Kino Classics, having recently released Rock Hudson’s Home Movies to DVD, is unable to do much to salvage the shoddy audio/visual quality of the many movie clips utilized for this project. Rappaport appears to have leaned heavily on pan-and-scan videotape releases of Hudson’s films, having had a lab convert them back over to film. The many moments from the likes of Giant, Pillow Talk, Send Me No Flowers, Man’s Favorite Sport?, Magnificent Obsession, Strange Bedfellows, Ice Station Zebra, Come September, Seconds, and more, look murky to say the least. Like Hudson in his final months, they sadly resemble but a hint of their former selves.
Those critical of Rappaport’s approach often accuse him of applying the auteur theory to actors. They’re not altogether wrong in that, though it also seems wrong to discredit the filmmaker’s own humanistic messages, which stem from solidly researched places of truth and a voracious hunger for justice. Even still, though, being made to have to detect where the deceased subject’s “voice” ends and Rappaport’s begins is disruptive guesswork at best.
Like Kino’s DVD release of From the Journals of Jean Seberg, there is a healthy smattering of Rappaport’s many short films that make up the “Special Features” section. Two of the four are about actors from the golden age of cinema, John Garfield (2003) and Conrad Veidt- My Life (2019). Another is about a director, the great Sergei Eisenstein, entitled Sergei/Sir Gay (2016). All three of these shorts utilize a fictionalized first-person narration claiming to be the subject. Somehow, this approach feels more palatable than cutting back to an actor unconvincingly taking on the role of a deceased subject and host. The newer the film, the longer its running time. Conrad Veidt, clocking in at one hour, is just minutes shorter than the DVD’s main attraction.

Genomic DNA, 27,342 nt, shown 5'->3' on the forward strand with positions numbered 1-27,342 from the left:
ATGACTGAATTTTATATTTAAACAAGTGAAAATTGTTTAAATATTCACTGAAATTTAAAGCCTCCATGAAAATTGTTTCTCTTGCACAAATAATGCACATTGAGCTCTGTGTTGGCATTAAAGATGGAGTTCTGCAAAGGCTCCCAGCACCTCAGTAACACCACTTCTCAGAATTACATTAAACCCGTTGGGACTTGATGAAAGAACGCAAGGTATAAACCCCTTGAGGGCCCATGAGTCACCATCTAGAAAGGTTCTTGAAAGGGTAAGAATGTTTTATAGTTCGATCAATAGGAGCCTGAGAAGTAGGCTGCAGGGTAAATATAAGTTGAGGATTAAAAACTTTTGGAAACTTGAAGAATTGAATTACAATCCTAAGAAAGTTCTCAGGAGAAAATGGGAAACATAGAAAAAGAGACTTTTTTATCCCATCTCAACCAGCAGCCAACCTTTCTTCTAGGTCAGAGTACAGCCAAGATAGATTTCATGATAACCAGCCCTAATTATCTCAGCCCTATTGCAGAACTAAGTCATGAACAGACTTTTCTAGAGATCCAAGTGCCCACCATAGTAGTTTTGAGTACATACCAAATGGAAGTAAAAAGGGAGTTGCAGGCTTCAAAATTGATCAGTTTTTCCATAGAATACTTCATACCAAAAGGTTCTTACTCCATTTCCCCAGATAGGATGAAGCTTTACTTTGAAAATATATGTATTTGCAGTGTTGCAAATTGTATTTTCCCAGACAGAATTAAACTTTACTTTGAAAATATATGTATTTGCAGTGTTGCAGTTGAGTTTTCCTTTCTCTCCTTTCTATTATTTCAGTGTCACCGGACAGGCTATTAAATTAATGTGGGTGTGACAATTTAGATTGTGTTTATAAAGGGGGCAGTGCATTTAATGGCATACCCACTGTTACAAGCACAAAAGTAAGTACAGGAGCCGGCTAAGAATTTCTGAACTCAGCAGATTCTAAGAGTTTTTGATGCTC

Finally to be mentioned here, we have Rappaport’s very first film, 1971’s experimental Blue Streak. Consisting of fuzzy (poorly aged) black and white footage of naked men and women lounging around a fancy room while classical music plays. Superimposed over them, all manner of sexual slurs and slang words rhythmically appear and disappear. These sequences are intercut with long singular color shots of nature while explicit pornographic writings are read. A man recites female-narrated passages; a woman reads male-narrated passages. It’s an interesting if ham-fisted rumination on sexuality in “high art” and “low art”, running headlong to both extremes.
If Rock Hudson’s Home Movies has a core failing, it’s in its ultimate lack of respect to what Hudson was doing as an actor. Particularly when he fell into his run of comedies, his leading man status suddenly clicked. The amount of his success that can be attributed to smuggled-in gay gags is negligible at best. One would hope that even today, this would be true. The entendres were there, but they were the froth on whatever drink was being served. Hudson, ever devoted to whatever he was doing, was the coffee. Undeniably cold brew.